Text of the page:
Pneumonia, a respiratory disease that kills about 50,000 people in the United States every year, can be caused by many different microbes, including bacteria and viruses.
Pneumonia, a respiratory disease that kills about 50,000 people in the United States every year, can be caused by many different microbes, including bacteria and viruses. Rapid detection of pneumonia is critical for effective treatment, especially in hospital-acquired cases which are often more severe. However, current diagnostic approaches often take several days to return definitive results, making it harder for doctors to prescribe the right treatment.
MIT researchers have now developed a nanoparticle-based technology that could be used to improve the speed of diagnosis. This type of sensor could also be used to monitor whether antibiotic therapy has successfully treated the infection, says Sangeeta Bhatia, the John and Dorothy Wilson Professor of Health Sciences and Technology and Electrical Engineering and Computer Science and the senior author of the study.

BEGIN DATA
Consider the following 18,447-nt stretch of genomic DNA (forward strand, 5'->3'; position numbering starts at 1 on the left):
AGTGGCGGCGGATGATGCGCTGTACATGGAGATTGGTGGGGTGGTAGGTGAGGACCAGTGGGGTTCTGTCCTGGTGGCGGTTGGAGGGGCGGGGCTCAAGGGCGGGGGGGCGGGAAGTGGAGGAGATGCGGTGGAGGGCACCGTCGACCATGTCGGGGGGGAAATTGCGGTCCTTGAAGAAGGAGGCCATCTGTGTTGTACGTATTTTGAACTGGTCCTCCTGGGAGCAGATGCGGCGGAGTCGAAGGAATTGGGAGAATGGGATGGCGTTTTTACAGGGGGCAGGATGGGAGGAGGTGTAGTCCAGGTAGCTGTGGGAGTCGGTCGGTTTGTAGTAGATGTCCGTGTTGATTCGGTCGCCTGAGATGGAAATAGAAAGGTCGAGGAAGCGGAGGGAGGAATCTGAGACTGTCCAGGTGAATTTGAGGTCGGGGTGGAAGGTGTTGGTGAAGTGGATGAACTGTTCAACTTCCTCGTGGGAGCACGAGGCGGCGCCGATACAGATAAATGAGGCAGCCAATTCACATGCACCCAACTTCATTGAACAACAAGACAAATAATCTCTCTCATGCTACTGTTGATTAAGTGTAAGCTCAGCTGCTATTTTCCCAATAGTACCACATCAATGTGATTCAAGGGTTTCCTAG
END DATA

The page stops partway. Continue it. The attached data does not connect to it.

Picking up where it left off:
“If the patient’s symptoms go away, then you assume the drug is working. But if the patient’s symptoms don’t go away, then you would want to see if the bacteria is still growing. We were trying to address that issue,” says Bhatia, who is also a member of MIT’s Koch Institute for Integrative Cancer Research and Institute for Medical Engineering and Science.
Graduate student Colin Buss and recent PhD recipient Jaideep Dudani are the lead authors of the paper, which appears online Nov. 29 in the journal EBioMedicine. Reid Akana, an MIT senior, and Heather Fleming, director of research for Bhatia’s lab, are also authors of the paper.
Read more at Massachusetts Institute of Technology
Image: A strong immune response can be seen in this immunofluorescence image of lung tissue infected with pneumonia where immune cells are stained green and red. (Image: Colin Buss)